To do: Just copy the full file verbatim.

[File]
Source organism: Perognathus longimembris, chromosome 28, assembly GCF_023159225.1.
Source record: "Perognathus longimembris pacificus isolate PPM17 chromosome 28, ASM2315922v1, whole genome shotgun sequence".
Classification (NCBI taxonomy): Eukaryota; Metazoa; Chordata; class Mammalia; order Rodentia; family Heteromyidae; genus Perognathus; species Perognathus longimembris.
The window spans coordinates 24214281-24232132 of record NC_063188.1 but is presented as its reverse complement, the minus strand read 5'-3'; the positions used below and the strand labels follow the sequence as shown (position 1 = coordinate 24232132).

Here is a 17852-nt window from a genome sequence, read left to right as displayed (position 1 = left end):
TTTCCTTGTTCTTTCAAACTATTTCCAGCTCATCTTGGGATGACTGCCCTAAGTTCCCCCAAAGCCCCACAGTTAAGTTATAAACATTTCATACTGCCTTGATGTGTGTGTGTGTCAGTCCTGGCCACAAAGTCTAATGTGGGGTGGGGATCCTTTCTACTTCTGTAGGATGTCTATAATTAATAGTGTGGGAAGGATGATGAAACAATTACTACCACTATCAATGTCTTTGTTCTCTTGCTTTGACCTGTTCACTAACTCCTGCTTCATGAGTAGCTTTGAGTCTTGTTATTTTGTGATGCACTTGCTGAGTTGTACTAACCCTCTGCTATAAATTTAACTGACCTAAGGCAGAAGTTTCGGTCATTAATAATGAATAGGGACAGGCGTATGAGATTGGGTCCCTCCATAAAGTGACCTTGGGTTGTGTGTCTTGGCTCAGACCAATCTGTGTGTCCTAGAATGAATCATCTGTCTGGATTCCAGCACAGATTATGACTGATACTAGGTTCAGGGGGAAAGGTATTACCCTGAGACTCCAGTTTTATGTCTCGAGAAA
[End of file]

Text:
Source organism: Perognathus longimembris, chromosome 28, assembly GCF_023159225.1.
Source record: "Perognathus longimembris pacificus isolate PPM17 chromosome 28, ASM2315922v1, whole genome shotgun sequence".
Classification (NCBI taxonomy): Eukaryota; Metazoa; Chordata; class Mammalia; order Rodentia; family Heteromyidae; genus Perognathus; species Perognathus longimembris.
The window spans coordinates 24214281-24232132 of record NC_063188.1 but is presented as its reverse complement, the minus strand read 5'-3'; the positions used below and the strand labels follow the sequence as shown (position 1 = coordinate 24232132).

Here is a 17852-nt window from a genome sequence, read left to right as displayed (position 1 = left end):
TTTCCTTGTTCTTTCAAACTATTTCCAGCTCATCTTGGGATGACTGCCCTAAGTTCCCCCAAAGCCCCACAGTTAAGTTATAAACATTTCATACTGCCTTGATGTGTGTGTGTGTCAGTCCTGGCCACAAAGTCTAATGTGGGGTGGGGATCCTTTCTACTTCTGTAGGATGTCTATAATTAATAGTGTGGGAAGGATGATGAAACAATTACTACCACTATCAATGTCTTTGTTCTCTTGCTTTGACCTGTTCACTAACTCCTGCTTCATGAGTAGCTTTGAGTCTTGTTATTTTGTGATGCACTTGCTGAGTTGTACTAACCCTCTGCTATAAATTTAACTGACCTAAGGCAGAAGTTTCGGTCATTAATAATGAATAGGGACAGGCGTATGAGATTGGGTCCCTCCATAAAGTGACCTTGGGTTGTGTGTCTTGGCTCAGACCAATCTGTGTGTCCTAGAATGAATCATCTGTCTGGATTCCAGCACAGATTATGACTGATACTAGGTTCAGGGGGAAAGGTATTACCCTGAGACTCCAGTTTTATGTCTCGAGAAA